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You know that kid in high school? The jock? Great at sports, good looking. He gets the girl. Well, I wasn’t that kid. But I knew that kid — and his name was Andrew Boyle.
A few years ago I told our story at a Moth StorySLAM:
Everyone just called him Boyle, cause he had the personality of a festering wound.
I was an art kid in high school. And I had flaming red hair, which made me an easy target for Boyle and the other high school elite. They called me "ginger," "carrot top," "day walker." But I played sports. I played soccer, cross-country skiing — yes, a thing in Vermont — and I played lacrosse.
Boyle stuck to football, hockey and also lacrosse. So we played midfield together ... except he was on first string cause he was good, and I was on third string because I knew what tertiary colors were.
Besides being a jock — besides acting like an alpha gorilla in heat — what made Boyle even more annoying was that he was really, really smart. Like, you’d call him out for being a jerk, and he’d humiliate you with logic. He’d point and laugh.
He had this awful laugh. It was like a dolphin, like, "hehehehehehe."
Boyle and I were nemeses.
Now, here’s where things get interesting. Boyle and I had some weird, mutual respect for each other. Because I knew under the sludge coating around his heart, he was actually a good kid. And even though he called me 'Vincent Van Gay' — which, if you think about it, that’s a compliment — I think he respected my artistic abilities.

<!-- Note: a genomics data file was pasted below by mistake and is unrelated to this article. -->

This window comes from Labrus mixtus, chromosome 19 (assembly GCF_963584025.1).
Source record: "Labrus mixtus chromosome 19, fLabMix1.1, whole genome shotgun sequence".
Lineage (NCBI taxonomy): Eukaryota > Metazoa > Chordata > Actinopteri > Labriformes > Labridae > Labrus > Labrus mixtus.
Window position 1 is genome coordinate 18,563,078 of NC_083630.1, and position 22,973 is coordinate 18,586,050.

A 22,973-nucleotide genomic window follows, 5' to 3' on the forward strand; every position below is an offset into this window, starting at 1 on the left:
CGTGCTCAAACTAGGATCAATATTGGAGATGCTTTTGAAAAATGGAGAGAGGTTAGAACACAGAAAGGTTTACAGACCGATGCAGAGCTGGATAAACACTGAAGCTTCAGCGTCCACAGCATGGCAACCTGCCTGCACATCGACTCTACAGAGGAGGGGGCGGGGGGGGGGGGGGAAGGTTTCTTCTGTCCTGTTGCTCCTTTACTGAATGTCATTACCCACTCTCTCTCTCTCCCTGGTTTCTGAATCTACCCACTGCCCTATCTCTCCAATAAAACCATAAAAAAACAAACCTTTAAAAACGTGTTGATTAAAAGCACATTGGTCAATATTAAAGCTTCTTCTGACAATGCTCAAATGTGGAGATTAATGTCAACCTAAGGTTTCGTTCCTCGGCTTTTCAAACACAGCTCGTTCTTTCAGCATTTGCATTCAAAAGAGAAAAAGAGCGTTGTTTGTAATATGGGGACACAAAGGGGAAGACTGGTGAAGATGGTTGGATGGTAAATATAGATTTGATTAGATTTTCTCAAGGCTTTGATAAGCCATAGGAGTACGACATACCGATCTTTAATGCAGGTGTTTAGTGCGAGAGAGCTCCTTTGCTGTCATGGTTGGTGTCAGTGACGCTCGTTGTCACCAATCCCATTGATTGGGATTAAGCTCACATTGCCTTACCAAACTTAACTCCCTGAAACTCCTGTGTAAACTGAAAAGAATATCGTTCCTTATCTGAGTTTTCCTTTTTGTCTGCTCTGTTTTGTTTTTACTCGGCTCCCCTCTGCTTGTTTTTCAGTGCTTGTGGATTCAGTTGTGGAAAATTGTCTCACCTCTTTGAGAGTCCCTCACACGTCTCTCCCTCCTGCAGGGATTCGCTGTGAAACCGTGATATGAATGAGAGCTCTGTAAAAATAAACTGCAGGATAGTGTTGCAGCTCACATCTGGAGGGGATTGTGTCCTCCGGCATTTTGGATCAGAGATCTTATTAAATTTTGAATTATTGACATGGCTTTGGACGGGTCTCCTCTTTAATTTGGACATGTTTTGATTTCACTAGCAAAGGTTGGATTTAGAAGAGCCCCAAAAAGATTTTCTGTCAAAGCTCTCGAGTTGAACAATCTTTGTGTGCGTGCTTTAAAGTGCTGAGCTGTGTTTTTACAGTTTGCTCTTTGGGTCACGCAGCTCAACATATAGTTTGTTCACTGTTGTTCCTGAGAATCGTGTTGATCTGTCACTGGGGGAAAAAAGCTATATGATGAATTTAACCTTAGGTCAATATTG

And our grandparents lived close together, so sometimes we would actually hang out. And we wouldn’t tell anybody. Because we were nemeses, and we had an image to uphold.
In school, I could deal with his insults. I just let him run out of steam, and I could go about my day. But there was one insult, one word that got under my skin every time — and he knew it.
He’d wait 'til there were a bunch of people around, and he would yell as loud as he could: “Firebuuuuuush.” This made me livid.
And one day, when I was at my wit’s end, he yelled “firebush” across the entire cafeteria. And something snapped. And I decided: Boyle’s gonna die.
'Settle Your Beefs'
Every month or so, our lacrosse coach ran a drill called “Settle your Beefs.” Basically, if you had an issue with someone, this was your chance to call them out — and they had to go one-on-one with you to the goal.
And I usually did not participate in this, because I was not good. But today was special. 'Cause I had just gotten a brand new stick. And I was contemplating murder. So I step up ...